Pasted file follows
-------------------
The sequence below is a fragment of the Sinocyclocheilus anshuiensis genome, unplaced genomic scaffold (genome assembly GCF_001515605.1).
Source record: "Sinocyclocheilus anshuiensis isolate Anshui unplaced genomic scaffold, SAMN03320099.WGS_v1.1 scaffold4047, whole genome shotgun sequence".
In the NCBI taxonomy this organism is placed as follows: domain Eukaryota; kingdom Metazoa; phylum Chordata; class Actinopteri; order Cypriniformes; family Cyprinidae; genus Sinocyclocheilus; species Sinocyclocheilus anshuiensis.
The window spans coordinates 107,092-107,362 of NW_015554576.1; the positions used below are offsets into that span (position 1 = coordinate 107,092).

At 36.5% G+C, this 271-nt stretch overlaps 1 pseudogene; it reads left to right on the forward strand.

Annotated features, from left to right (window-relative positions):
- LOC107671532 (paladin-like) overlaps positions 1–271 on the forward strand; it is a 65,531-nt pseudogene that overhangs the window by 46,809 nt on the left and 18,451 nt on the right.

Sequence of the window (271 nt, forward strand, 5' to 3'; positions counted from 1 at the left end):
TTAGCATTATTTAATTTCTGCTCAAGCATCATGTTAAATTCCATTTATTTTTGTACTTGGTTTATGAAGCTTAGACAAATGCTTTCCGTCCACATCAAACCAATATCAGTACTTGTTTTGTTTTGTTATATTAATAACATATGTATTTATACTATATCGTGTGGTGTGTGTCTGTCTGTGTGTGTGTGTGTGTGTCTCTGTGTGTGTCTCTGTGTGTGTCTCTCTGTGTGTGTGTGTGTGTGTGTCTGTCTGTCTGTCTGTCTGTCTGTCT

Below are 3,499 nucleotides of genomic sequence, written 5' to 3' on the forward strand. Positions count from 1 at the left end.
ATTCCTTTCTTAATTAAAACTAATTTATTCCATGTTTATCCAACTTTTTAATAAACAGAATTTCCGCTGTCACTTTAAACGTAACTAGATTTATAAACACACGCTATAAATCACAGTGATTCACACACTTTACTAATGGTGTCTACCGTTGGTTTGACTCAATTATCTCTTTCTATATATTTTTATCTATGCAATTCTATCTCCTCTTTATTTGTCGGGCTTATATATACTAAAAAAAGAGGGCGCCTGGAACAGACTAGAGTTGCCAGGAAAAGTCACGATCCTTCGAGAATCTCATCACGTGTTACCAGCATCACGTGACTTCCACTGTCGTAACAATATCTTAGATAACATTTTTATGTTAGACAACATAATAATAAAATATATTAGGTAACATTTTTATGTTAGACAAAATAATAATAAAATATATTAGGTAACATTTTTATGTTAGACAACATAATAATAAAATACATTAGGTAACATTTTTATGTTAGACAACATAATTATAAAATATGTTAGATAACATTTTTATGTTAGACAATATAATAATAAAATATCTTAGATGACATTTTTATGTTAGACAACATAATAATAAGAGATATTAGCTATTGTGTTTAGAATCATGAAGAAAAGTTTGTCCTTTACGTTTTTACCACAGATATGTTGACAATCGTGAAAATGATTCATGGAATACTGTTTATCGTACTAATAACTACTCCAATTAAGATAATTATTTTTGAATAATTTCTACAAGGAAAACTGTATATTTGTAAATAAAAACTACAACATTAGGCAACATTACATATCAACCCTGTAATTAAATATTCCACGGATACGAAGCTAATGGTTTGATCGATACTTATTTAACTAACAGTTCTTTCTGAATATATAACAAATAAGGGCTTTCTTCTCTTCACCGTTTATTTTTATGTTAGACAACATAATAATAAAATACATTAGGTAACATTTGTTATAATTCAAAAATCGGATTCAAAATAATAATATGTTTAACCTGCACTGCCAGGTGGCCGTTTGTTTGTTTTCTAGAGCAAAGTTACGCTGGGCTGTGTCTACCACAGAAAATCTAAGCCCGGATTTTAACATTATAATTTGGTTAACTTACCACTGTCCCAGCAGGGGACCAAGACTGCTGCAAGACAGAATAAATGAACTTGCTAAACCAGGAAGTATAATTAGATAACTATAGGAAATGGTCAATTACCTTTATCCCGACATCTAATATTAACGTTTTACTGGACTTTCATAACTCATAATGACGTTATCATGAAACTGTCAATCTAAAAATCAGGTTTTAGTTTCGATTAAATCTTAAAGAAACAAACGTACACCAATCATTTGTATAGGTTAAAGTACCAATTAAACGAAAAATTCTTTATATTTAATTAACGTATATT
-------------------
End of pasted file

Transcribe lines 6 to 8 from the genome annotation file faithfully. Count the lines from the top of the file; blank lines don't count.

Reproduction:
Annotated features, from left to right (window-relative positions):
- LOC107671532 (paladin-like) overlaps positions 1–271 on the forward strand; it is a 65,531-nt pseudogene that overhangs the window by 46,809 nt on the left and 18,451 nt on the right.

Sequence of the window (271 nt, forward strand, 5' to 3'; positions counted from 1 at the left end):